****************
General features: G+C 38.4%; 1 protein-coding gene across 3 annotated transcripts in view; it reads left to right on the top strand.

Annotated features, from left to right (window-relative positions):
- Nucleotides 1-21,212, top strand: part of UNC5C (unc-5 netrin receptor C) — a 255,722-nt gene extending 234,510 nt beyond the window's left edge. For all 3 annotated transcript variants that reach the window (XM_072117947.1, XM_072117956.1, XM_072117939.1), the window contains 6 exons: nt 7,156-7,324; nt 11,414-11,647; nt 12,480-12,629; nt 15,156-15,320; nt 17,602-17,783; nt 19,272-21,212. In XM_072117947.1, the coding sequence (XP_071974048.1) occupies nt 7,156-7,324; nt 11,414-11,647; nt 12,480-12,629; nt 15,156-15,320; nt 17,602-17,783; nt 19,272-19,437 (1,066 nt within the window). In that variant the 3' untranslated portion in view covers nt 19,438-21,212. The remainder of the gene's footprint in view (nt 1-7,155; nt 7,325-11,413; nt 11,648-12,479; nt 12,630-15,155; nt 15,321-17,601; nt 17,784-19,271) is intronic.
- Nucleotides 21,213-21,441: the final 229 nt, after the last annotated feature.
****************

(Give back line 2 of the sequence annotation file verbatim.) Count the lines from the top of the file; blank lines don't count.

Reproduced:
Annotated features, from left to right (window-relative positions):